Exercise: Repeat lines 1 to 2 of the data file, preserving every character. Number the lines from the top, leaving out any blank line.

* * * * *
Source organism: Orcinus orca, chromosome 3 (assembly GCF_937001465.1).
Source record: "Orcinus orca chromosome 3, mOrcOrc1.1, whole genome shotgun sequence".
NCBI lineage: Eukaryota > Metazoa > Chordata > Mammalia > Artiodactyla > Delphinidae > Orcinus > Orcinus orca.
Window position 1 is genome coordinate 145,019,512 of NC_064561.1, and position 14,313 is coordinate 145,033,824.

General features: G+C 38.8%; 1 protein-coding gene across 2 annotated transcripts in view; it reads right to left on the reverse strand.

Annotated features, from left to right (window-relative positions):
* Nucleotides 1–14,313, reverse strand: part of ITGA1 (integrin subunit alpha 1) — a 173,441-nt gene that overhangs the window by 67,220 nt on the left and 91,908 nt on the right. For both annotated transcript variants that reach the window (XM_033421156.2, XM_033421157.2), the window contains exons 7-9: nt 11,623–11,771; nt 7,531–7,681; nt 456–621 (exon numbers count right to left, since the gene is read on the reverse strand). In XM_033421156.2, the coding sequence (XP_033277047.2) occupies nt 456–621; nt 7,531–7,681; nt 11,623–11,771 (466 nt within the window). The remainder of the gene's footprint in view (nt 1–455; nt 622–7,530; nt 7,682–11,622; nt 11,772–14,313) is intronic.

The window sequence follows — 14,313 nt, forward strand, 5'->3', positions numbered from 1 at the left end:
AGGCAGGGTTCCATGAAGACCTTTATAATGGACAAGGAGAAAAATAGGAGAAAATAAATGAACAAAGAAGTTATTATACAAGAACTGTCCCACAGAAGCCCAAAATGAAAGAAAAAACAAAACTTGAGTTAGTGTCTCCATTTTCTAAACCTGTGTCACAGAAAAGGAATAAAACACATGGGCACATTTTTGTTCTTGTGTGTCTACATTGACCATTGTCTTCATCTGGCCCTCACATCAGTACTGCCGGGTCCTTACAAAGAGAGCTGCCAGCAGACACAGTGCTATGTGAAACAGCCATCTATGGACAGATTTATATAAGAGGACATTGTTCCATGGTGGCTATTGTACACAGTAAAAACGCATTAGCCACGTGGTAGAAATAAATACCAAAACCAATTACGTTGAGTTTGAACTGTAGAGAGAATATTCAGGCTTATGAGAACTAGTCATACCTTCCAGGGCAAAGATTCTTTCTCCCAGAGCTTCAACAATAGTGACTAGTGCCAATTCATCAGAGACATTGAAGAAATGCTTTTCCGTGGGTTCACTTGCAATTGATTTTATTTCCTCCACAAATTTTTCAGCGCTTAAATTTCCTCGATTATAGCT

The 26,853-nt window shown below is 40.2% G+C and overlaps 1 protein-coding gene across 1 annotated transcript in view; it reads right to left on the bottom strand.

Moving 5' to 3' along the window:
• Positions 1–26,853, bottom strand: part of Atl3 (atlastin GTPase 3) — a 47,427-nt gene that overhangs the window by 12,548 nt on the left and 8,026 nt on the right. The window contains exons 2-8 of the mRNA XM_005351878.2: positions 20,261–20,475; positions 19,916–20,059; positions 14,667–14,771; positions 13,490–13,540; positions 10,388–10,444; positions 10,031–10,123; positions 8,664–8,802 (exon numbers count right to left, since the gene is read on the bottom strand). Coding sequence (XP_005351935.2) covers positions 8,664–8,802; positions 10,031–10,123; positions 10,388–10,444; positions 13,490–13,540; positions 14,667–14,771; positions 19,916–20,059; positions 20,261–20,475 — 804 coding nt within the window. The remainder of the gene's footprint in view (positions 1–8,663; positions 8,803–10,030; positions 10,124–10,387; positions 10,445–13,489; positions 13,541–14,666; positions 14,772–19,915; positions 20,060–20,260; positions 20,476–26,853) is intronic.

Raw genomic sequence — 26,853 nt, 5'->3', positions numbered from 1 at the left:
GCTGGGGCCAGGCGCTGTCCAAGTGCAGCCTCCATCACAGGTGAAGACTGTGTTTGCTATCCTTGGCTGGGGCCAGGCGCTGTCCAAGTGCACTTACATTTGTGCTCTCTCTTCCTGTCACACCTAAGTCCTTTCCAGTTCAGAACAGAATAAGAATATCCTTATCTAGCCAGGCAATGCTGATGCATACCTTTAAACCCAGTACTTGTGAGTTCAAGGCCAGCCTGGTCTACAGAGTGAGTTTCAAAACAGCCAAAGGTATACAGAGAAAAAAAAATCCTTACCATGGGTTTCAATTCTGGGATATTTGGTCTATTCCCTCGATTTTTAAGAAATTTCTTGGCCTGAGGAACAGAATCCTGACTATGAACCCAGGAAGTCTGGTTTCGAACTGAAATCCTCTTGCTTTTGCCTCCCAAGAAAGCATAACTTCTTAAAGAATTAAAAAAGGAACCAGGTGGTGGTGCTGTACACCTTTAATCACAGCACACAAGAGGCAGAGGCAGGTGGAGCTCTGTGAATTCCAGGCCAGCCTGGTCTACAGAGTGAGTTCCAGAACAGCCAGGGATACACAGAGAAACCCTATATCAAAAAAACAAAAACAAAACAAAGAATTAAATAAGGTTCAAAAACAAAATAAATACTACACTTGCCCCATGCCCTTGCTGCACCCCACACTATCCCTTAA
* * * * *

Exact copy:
Source organism: Orcinus orca, chromosome 3 (assembly GCF_937001465.1).
Source record: "Orcinus orca chromosome 3, mOrcOrc1.1, whole genome shotgun sequence".